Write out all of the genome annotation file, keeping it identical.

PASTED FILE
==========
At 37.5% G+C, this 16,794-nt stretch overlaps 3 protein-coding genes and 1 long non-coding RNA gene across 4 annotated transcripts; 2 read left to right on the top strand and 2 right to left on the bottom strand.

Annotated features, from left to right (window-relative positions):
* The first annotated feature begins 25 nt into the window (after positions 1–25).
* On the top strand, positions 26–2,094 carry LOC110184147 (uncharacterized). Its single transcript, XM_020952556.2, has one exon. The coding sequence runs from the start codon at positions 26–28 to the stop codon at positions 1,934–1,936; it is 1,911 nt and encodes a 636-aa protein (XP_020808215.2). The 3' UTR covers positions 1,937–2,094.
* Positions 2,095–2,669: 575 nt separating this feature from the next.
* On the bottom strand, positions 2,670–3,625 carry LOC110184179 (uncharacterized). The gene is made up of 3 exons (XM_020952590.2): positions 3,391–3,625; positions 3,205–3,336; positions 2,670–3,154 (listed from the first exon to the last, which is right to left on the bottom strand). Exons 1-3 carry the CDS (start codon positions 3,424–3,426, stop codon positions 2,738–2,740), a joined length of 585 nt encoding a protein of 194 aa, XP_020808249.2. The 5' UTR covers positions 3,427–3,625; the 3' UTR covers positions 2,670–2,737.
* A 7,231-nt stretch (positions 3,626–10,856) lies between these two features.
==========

At 37.5% G+C, this 16,794-nt stretch overlaps 3 protein-coding genes and 1 long non-coding RNA gene across 4 annotated transcripts; 2 read left to right on the top strand and 2 right to left on the bottom strand.

Annotated features, from left to right (window-relative positions):
* The first annotated feature begins 25 nt into the window (after positions 1–25).
* On the top strand, positions 26–2,094 carry LOC110184147 (uncharacterized). Its single transcript, XM_020952556.2, has one exon. The coding sequence runs from the start codon at positions 26–28 to the stop codon at positions 1,934–1,936; it is 1,911 nt and encodes a 636-aa protein (XP_020808215.2). The 3' UTR covers positions 1,937–2,094.
* Positions 2,095–2,669: 575 nt separating this feature from the next.
* On the bottom strand, positions 2,670–3,625 carry LOC110184179 (uncharacterized). The gene is made up of 3 exons (XM_020952590.2): positions 3,391–3,625; positions 3,205–3,336; positions 2,670–3,154 (listed from the first exon to the last, which is right to left on the bottom strand). Exons 1-3 carry the CDS (start codon positions 3,424–3,426, stop codon positions 2,738–2,740), a joined length of 585 nt encoding a protein of 194 aa, XP_020808249.2. The 5' UTR covers positions 3,427–3,625; the 3' UTR covers positions 2,670–2,737.
* A 7,231-nt stretch (positions 3,626–10,856) lies between these two features.